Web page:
UAE exchange houses are experiencing a surge in business as the strength of the US dollar against Asian currencies spurs more expatriates to send money home.
The depreciation of the Indian and Pakistani rupees against the dollar is increasing the incentive to remit as people seek to take advantage of the higher purchasing power their cash generates in their home countries.
The dirham has a fixed exchange rate to the dollar, meaning fluctuations in the price of the greenback have a direct bearing on the dirham's value. The dollar index, which measures the dollar's value against a basket of other currencies, rose about 10 per cent in the final seven months of last year.
"When the US dollar is strong in the market we can see an increase in the value and volume of transactions," said Mohammed Al Ansari, the chairman and managing director of Al Ansari Exchange, one of the biggest providers of exchange services in the Emirates.
"Generally, expatriates do some saving, and when the exchange rates come down its a good chance to send money back home. They are sending their average amount home every month, but when the rate changes in favour of the dirham, others will step into the market, too."
Most of the money remitted goes to the Indian subcontinent.
There was a 20 per cent increase in exchange transactions at Al Ansari last month compared with November and October. Over the entire year, transactions rose by 25 per cent from the previous year.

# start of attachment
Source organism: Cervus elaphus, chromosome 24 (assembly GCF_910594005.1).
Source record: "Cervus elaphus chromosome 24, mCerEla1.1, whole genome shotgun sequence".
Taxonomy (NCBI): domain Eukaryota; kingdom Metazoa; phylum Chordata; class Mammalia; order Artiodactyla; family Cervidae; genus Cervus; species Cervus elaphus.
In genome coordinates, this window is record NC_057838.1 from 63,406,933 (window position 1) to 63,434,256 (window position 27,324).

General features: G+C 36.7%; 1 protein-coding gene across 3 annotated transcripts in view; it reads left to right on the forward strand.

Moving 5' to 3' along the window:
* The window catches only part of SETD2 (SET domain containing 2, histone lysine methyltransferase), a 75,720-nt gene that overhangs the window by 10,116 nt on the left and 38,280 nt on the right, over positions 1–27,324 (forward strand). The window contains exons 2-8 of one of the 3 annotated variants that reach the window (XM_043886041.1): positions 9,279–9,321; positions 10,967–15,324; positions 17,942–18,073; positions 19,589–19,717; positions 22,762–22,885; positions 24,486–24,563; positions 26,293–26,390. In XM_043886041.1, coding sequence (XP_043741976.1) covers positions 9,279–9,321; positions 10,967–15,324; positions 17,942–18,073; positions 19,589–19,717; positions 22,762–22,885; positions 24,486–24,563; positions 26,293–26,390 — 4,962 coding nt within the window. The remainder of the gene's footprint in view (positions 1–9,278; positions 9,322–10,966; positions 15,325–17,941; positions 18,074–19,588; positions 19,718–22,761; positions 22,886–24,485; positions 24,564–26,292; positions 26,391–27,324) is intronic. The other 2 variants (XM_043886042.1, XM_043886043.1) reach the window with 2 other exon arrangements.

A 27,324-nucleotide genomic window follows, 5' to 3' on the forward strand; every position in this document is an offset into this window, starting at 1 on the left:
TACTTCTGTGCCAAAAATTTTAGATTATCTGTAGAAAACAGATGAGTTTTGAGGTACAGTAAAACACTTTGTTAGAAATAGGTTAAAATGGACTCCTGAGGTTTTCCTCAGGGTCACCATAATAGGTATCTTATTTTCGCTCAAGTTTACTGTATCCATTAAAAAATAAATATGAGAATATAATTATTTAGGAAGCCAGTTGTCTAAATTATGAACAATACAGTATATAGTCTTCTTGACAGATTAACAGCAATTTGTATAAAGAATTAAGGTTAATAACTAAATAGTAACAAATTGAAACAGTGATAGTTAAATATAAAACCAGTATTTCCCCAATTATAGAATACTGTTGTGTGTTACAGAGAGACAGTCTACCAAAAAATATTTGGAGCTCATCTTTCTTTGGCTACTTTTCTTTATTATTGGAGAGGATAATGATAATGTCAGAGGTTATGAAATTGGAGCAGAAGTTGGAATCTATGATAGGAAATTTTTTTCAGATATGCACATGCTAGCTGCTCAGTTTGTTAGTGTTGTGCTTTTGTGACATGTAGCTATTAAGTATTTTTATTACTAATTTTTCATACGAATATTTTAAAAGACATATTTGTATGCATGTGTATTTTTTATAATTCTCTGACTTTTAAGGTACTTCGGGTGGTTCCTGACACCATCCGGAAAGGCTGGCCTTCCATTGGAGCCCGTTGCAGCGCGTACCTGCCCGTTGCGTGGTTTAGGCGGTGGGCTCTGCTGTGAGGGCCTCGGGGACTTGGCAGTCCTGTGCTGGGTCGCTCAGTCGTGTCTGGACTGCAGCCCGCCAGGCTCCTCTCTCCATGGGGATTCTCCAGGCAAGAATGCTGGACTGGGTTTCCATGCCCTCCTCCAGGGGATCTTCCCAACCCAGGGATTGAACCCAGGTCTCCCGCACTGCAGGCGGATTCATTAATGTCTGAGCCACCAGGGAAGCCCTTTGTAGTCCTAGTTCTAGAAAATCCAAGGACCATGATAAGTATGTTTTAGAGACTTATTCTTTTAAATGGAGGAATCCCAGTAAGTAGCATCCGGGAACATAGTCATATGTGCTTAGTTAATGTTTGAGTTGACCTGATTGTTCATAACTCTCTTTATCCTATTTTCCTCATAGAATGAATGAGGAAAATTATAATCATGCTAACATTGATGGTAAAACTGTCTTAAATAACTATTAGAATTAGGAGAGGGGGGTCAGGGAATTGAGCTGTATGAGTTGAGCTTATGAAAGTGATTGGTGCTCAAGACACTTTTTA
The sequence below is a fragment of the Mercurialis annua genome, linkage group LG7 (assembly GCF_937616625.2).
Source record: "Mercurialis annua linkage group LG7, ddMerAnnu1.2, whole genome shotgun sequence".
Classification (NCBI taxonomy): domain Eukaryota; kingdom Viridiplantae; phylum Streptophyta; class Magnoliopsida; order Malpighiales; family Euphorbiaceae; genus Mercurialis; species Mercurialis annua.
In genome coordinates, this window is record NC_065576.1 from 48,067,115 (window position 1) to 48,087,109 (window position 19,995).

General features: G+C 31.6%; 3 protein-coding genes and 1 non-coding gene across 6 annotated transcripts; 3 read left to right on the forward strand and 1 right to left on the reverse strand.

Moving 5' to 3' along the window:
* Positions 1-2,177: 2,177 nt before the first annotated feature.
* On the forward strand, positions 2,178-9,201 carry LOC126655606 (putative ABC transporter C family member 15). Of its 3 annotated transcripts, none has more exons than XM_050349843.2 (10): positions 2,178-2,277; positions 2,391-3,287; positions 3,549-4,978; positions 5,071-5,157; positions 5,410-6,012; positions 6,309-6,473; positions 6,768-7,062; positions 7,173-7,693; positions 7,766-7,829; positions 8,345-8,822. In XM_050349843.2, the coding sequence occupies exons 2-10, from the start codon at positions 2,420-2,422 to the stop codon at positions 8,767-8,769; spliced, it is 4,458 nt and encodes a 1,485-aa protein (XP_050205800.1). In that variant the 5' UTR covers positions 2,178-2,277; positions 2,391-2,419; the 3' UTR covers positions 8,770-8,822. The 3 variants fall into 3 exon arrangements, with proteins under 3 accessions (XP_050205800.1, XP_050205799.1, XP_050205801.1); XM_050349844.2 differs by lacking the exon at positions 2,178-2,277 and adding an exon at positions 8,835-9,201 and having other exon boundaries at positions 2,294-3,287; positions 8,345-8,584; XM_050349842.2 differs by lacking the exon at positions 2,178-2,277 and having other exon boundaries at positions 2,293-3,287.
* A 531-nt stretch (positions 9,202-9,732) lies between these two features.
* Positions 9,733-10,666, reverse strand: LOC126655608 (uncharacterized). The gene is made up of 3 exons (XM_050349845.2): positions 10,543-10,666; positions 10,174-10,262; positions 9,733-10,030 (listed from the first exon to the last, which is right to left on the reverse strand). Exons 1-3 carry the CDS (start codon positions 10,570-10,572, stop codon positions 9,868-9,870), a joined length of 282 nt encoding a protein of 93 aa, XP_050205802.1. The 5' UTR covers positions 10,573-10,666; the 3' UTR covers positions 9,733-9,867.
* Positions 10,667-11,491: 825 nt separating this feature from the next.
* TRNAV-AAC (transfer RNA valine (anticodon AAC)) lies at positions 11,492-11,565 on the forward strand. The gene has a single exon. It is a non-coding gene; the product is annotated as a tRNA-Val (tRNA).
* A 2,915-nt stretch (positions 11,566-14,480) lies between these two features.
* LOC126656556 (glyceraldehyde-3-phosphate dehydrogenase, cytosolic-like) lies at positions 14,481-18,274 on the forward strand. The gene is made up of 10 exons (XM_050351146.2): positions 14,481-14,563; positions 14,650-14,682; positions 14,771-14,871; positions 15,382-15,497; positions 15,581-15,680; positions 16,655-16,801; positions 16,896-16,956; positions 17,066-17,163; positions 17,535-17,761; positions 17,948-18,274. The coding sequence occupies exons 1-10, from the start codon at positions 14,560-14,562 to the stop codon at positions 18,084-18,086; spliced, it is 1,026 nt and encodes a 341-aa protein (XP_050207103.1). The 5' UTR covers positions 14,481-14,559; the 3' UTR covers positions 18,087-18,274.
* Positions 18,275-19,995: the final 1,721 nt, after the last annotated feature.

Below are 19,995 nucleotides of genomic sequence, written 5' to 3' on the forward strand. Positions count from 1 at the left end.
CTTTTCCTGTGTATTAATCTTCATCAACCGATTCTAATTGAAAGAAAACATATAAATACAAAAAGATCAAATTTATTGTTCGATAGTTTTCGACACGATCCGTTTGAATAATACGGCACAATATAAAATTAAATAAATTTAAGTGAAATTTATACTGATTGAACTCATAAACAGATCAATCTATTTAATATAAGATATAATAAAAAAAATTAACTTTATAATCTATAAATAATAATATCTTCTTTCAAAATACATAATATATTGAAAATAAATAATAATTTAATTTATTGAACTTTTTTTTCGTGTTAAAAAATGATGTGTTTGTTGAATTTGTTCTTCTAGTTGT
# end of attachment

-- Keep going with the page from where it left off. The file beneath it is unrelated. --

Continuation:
Mr Al Ansari said part of the increase in remittances last month was seasonal and some of the pickup in business over the year was also due to the exchange opening 15 new branches.
The UAE Exchange reported a similar trend, as favourable exchange rates persuaded middle and upper-income Indians to transfer money home. As a result, transactions at the UAE Exchange in the final quarter of last year were up 20 per cent compared with the final quarter of 2010.
"The jump is from high-net-worth individuals who have their money in savings here and have been waiting for a fall in the exchange rate," said Sudhir Kumar Shetty, the chief operating officer of the UAE Exchange, which is headquartered in Abu Dhabi and has 550 branches in 29 countries.
The Indian rupee was the worst performer of all Asian currencies last year, losing about 16 per cent of its value. Pakistan's rupee depreciated about 5 per cent against the dollar last year.
The depreciation in the currencies coincided with an exodus of foreign funds in the second half of the year as investors worried about a weakening global economy. Instead, many piled into the dollar, historically viewed as a haven in times of turmoil. The move helped to push up the dollar's value by 3 per cent in November alone.
But the dollar's rally is seen by many analysts as a short-term trend.
"Over time, the erosion of the US dollar as a reserve currency will go hand in hand with a loss in its value," HSBC analysts said in a recent report on the dollar's long-term outlook.